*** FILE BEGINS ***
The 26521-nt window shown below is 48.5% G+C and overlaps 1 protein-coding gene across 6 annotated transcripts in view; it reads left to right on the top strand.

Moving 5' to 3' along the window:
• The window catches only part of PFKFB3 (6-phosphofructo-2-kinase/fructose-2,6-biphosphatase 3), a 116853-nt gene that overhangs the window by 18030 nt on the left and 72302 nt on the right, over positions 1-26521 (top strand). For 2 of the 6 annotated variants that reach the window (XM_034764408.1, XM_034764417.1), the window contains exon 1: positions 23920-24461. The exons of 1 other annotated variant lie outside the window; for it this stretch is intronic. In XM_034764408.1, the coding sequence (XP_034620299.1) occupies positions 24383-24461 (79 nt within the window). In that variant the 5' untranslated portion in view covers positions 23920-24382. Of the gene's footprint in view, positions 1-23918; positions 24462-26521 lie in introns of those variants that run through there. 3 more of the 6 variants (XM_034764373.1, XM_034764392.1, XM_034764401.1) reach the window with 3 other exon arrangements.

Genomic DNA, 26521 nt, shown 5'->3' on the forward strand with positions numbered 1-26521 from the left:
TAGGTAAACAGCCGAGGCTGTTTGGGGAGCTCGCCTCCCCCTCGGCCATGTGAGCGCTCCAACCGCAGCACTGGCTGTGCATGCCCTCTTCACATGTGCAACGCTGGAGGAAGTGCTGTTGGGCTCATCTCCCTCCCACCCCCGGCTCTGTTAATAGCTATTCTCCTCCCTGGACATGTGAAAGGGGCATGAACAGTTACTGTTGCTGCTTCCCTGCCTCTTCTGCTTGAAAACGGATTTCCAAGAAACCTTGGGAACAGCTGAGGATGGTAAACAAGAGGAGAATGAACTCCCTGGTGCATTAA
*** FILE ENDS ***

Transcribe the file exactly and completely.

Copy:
The 26521-nt window shown below is 48.5% G+C and overlaps 1 protein-coding gene across 6 annotated transcripts in view; it reads left to right on the top strand.

Moving 5' to 3' along the window:
• The window catches only part of PFKFB3 (6-phosphofructo-2-kinase/fructose-2,6-biphosphatase 3), a 116853-nt gene that overhangs the window by 18030 nt on the left and 72302 nt on the right, over positions 1-26521 (top strand). For 2 of the 6 annotated variants that reach the window (XM_034764408.1, XM_034764417.1), the window contains exon 1: positions 23920-24461. The exons of 1 other annotated variant lie outside the window; for it this stretch is intronic. In XM_034764408.1, the coding sequence (XP_034620299.1) occupies positions 24383-24461 (79 nt within the window). In that variant the 5' untranslated portion in view covers positions 23920-24382. Of the gene's footprint in view, positions 1-23918; positions 24462-26521 lie in introns of those variants that run through there. 3 more of the 6 variants (XM_034764373.1, XM_034764392.1, XM_034764401.1) reach the window with 3 other exon arrangements.

Genomic DNA, 26521 nt, shown 5'->3' on the forward strand with positions numbered 1-26521 from the left:
TAGGTAAACAGCCGAGGCTGTTTGGGGAGCTCGCCTCCCCCTCGGCCATGTGAGCGCTCCAACCGCAGCACTGGCTGTGCATGCCCTCTTCACATGTGCAACGCTGGAGGAAGTGCTGTTGGGCTCATCTCCCTCCCACCCCCGGCTCTGTTAATAGCTATTCTCCTCCCTGGACATGTGAAAGGGGCATGAACAGTTACTGTTGCTGCTTCCCTGCCTCTTCTGCTTGAAAACGGATTTCCAAGAAACCTTGGGAACAGCTGAGGATGGTAAACAAGAGGAGAATGAACTCCCTGGTGCATTAA